President’s Column: Young Judaea in V Formation
The teenagers of the Northeast and Southeast Leadership Cabinets of Young Judaea were deeply troubled. How could they celebrate Thanksgiving when three months after Hurricane Katrina evacuees were still living in temporary homes, surviving on the bare minimum? The week before the holiday the Young Judaeans rented four trucks—one leaving from Boston, one from northern New Jersey and two from Atlanta—and made 24 stops in 10 days, picking up nonperishable food, books and toys. The teens themselves were too young to drive rental vehicles, so staff members, most of them former Judaeans, got behind the wheels, traveling day and night, heading south through Judaean strongholds from Massachusetts to the Carolinas to Florida. Everywhere they stopped, other Young Judaeans met them and added to the bounty. In the end, 18 Judaeans, aided along the way by hundreds of others, delivered 800 boxes—gifts of love—to the Noah’s Ark Relief Center in Jackson, Mississippi.
At the same time, in the disadvantaged seaside city of Bat Yam, near Tel Aviv, Young Judaea Year Course members were working in a soup kitchen. The cook for the shelter was so impressed that our diaspora Jewish youngsters had postponed college to volunteer in his town that he offered to prepare a gourmet meal for them and to show them a few cooking tricks. There, too, the Judaeans were troubled. Living for the first time away from home, they appreciated the offer but were uncomfortable being recipients in a needy town without giving something back. So they showed up for dinner with a gift—$1,200 that they raised to help defray the cost of feeding the hungry men and women who eat daily in the soup kitchen.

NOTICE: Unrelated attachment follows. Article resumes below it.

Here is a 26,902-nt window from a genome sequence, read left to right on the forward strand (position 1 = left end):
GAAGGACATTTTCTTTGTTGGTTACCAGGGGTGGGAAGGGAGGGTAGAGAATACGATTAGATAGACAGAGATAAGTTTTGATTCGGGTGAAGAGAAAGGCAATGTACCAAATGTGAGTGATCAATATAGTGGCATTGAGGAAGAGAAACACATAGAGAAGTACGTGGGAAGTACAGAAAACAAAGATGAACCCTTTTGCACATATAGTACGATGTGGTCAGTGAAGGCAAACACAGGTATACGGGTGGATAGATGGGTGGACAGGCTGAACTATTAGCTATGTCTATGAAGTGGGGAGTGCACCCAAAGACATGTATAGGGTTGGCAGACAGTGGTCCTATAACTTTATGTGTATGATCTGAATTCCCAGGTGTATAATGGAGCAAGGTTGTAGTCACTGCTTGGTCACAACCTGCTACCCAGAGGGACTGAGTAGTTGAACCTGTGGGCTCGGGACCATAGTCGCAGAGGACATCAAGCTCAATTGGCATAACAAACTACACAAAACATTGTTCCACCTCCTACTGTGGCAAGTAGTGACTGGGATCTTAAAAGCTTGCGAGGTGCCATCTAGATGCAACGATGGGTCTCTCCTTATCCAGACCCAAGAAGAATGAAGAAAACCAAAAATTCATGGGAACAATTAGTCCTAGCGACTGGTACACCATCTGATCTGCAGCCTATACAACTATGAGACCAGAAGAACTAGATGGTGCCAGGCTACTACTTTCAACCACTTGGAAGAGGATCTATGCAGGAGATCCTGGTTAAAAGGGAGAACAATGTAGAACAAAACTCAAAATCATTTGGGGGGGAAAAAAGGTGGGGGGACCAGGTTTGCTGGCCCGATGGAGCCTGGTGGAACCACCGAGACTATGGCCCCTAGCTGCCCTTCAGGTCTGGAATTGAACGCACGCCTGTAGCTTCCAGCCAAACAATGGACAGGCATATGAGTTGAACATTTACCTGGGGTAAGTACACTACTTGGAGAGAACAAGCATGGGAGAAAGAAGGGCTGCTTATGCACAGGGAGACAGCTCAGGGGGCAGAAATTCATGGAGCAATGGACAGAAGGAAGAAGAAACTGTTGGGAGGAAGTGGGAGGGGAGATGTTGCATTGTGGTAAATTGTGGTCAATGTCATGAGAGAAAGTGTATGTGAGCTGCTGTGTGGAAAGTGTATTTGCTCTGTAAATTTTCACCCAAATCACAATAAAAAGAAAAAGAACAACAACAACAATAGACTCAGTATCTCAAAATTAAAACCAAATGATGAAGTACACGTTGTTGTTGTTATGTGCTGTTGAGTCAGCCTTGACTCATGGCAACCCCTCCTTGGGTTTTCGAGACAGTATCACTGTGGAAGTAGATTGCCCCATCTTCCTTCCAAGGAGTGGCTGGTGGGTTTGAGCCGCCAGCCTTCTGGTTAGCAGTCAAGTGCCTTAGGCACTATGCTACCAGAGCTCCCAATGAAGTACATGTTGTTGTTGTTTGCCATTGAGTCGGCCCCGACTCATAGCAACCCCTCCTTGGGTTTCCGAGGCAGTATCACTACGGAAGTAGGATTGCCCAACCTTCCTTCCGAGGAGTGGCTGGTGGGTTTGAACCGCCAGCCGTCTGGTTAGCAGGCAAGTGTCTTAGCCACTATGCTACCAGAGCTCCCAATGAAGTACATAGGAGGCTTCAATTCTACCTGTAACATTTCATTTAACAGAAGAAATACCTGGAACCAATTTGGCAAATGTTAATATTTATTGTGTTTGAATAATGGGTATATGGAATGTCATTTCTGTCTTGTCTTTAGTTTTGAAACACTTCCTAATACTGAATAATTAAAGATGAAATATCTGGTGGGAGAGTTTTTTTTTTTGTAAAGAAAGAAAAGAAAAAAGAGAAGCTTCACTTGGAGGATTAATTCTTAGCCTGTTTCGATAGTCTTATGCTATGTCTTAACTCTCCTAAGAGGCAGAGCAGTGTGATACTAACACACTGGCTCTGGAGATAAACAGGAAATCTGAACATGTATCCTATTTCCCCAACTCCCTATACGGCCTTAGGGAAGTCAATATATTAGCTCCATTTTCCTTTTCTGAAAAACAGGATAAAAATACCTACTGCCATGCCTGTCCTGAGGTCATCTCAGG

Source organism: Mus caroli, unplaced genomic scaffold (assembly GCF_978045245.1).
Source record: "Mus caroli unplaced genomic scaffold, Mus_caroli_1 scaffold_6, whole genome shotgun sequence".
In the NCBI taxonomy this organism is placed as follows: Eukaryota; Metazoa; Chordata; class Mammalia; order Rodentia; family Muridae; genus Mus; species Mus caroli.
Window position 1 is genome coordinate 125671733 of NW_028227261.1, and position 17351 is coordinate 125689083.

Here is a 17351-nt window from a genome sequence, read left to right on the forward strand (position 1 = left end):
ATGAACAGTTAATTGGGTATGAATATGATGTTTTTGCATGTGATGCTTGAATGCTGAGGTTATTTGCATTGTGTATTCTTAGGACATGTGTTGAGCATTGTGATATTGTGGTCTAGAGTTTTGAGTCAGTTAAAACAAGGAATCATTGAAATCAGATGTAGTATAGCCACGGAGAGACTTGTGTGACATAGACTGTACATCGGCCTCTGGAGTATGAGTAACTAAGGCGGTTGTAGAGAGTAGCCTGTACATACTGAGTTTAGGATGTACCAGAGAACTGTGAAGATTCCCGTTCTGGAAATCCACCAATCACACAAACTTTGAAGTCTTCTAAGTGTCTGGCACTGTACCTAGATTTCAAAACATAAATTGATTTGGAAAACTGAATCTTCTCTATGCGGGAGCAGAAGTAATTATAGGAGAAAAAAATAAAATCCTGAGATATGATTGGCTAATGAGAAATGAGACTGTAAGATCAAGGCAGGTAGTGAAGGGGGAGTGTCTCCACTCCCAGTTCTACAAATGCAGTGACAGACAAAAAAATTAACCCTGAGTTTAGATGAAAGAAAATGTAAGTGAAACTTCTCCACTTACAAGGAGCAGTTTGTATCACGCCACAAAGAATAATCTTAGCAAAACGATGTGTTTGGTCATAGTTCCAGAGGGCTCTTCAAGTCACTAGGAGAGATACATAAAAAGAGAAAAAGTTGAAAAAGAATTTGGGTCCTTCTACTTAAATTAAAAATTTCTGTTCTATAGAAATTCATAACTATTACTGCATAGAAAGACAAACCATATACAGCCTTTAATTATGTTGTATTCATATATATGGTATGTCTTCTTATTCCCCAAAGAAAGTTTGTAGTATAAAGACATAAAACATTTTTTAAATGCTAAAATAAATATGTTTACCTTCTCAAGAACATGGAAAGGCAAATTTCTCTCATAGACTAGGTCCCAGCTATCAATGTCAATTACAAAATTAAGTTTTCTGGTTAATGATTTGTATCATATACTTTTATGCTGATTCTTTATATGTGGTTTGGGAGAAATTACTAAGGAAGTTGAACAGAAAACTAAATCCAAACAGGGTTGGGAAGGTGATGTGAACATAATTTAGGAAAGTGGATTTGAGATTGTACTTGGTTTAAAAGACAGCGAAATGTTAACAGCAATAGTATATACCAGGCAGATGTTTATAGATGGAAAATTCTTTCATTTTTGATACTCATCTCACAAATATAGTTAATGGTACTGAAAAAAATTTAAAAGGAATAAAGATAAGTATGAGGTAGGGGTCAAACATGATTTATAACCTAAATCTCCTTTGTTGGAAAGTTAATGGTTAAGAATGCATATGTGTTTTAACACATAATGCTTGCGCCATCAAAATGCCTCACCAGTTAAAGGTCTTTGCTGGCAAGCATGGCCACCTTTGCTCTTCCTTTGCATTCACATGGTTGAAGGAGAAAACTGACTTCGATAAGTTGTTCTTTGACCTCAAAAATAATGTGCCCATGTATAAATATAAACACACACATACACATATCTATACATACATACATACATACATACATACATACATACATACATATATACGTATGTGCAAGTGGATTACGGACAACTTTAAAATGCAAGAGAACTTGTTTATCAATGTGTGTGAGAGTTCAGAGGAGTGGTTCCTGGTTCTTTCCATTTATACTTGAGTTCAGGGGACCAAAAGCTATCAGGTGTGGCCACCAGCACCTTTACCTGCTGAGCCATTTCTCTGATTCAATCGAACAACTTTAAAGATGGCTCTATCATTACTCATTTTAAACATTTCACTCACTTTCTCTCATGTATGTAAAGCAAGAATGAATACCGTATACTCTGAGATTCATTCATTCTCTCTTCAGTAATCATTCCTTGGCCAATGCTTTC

I’m in awe of these young people. what moves me most is the image of Judaeans on both sides of the ocean deliberating over plans for helping the needy and then acting on them. Where did they learn this when so many of their peers think primarily of themselves? The values come from their homes—your homes. Through word and example we make the effort to instill love of humanity and a spirit of giving. Some knew, for example, that their parents had contributed funds, directed by Hadassah to the United Jewish Communities, to help hurricane evacuees, many of whom had lost homes and were dislocated twice, first from New Orleans, then Houston.
But I believe that the ability to act quickly on an idea, to get organized and to execute bold plans, comes from Young Judaea. By the time Young Judaeans are in high school they have practical experience carrying through programs. They have felt the joy of the special bonding friendships that come from working together for a cause, just as we do in Hadassah.
My heart swells with pride over their good deeds and I’m doubly pleased that we have built a brand new home for Young Judaeans in Israel. The run-in period for their new home on Masuah Hill in Jerusalem begins this month.
Most important, our young people have learned an invaluable lesson: You can accomplish far more working together, as a movement, than you can alone even with personal good intentions. Like Hadassah, our Young Judaea Zionist youth movement reinforces what is best in us and directs our energies to positive action.
I experienced the value of joining forces recently when I was invited to speak at the Hadassah-WIZO Canada convention in Vancouver. In New Jersey, I sometimes see flocks of geese flying to Canada. Did you know that when they fly in a V formation, they get 70 percent more power than flying alone? I feel that way among Zionists, that I’m lifted by the energy and passion of those around me. I was delighted to meet the Zionists to our north who share our values and who, by associating with Hadassah-International, support our projects in Israel. Except for a few vocabulary differences (they use words like “loonie” and “toonie” and frequently say “eh”), we speak the same language in our love for Zion and the Jewish people.
All of this, if you’ll pardon the expression, brings along some June in January. Stay warm!